Bolt from the Blue: Giant Flash of Lightning Seen in Saturn’s Storm

An enormous storm that wrapped its way around Saturn’s northern hemisphere during the first half of 2011 wasn’t just a churning belt of high-speed winds; it also generated some monster flashes of lightning as well — one of which was captured on camera by the Cassini spacecraft!

Check it out…


The image above was created from Cassini raw images acquired in red, green, and blue color channels and assembled to create a somewhat “true-color” image of Saturn. The image shows the storm as it looked on February 25, 2011, a couple of months after it was first noticed by amateur astronomers on the ground. (The circle at upper left illustrates the comparative size of Earth.)

Read: Studying Saturn’s Super Storm

These images were acquired by Cassini almost two weeks later, on March 6, the first showing a bright blue flash of lightning within the storm, along the eastern edge of a large eddy. The second image, taken 30 minutes later, does not have any visible flash.

Because the flash was only visible in blue light (and there was no red channel data) the images are false color. Near-infrared replaced the visible red channel.

Based on the image resolution (12 miles/20 km per pixel) the size of the lightning flash is estimated to be about 120 miles (200 km) wide — as large as the strongest lightning seen on Earth. And like on Earth, Saturn’s lightning is thought to originate deeper in the atmosphere, at the level where water droplets freeze.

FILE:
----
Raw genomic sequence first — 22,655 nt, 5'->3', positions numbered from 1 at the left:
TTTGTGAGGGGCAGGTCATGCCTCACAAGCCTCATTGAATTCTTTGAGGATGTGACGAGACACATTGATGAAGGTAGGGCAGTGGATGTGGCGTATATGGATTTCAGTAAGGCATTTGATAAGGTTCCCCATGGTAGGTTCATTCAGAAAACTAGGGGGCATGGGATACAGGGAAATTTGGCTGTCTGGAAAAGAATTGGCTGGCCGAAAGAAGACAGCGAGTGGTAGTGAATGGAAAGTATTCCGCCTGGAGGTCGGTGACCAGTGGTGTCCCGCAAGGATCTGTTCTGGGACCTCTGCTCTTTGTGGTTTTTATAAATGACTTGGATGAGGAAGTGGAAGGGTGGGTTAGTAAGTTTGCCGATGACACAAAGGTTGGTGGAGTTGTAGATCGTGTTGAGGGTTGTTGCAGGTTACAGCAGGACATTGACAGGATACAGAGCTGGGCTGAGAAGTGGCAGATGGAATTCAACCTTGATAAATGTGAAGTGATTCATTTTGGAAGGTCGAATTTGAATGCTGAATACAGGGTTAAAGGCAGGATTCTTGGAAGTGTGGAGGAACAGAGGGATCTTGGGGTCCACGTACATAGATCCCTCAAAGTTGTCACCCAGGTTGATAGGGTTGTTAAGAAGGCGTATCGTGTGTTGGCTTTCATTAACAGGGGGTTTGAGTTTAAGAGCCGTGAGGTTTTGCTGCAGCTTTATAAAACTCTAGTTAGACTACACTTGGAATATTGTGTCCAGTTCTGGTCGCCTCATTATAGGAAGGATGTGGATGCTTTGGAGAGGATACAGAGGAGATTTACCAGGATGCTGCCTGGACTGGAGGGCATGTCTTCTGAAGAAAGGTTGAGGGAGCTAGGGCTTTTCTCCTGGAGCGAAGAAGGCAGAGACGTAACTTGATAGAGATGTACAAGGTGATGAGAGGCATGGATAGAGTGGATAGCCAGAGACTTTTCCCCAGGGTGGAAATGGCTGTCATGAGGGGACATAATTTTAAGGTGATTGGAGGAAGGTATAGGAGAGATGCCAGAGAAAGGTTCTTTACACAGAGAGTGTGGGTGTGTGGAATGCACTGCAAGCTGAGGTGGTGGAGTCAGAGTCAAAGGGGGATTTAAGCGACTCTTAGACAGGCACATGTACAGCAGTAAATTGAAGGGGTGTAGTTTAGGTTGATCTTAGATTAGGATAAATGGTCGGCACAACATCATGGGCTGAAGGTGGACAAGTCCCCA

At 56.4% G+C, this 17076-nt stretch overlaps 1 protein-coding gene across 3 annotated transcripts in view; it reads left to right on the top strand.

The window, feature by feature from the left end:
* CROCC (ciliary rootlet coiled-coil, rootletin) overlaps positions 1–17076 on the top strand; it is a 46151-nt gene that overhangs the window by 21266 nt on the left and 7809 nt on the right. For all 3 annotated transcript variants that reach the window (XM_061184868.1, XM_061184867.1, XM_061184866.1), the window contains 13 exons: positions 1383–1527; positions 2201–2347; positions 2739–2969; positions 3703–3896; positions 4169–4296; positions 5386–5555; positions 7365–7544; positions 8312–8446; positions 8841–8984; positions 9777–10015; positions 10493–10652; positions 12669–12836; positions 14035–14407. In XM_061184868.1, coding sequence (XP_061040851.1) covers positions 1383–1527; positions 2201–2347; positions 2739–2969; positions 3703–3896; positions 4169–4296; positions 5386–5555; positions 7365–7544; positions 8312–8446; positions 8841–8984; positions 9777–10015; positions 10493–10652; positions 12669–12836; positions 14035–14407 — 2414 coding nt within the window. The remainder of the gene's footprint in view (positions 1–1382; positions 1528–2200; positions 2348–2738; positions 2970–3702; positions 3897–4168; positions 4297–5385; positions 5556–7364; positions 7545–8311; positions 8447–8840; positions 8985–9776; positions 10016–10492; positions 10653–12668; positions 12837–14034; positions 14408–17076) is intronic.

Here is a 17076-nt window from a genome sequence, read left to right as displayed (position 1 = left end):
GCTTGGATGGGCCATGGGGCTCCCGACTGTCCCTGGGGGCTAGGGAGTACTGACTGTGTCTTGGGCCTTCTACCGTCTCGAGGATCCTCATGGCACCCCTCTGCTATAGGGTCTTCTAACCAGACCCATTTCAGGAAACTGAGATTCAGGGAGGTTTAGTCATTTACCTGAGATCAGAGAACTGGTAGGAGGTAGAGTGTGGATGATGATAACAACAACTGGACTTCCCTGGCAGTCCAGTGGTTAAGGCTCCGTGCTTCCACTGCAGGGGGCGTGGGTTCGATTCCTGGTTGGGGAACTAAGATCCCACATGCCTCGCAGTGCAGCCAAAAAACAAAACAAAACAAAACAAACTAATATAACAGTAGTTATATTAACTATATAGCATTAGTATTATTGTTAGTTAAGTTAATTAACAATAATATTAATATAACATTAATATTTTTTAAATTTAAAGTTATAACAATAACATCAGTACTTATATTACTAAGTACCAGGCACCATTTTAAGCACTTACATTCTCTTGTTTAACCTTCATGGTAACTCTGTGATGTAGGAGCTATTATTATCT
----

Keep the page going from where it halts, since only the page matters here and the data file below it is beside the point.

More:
Although the 2011 northern storm was a great feature to observe, this wasn’t the first time lightning had been spotted on Saturn. Cassini had observed flashes on the ringed planet in August of 2009 as well, allowing scientists to create the first movie of lightning flashing on another planet.

Since its arrival at Saturn in 2004, Cassini has detected 10 lightning storms on Saturn — although with up to 10 flashes per second and eventually covering an area of 2 billion square miles (4 billion sq. km) the 2011 storm was by far the largest ever seen.

Image credits: NASA / JPL-Caltech / Space Science Institute. Top composite by J. Major. Video: JPL

Jason Major

A graphic designer in Rhode Island, Jason writes about space exploration on his blog Lights In The Dark, Discovery News, and, of course, here on Universe Today. Ad astra!

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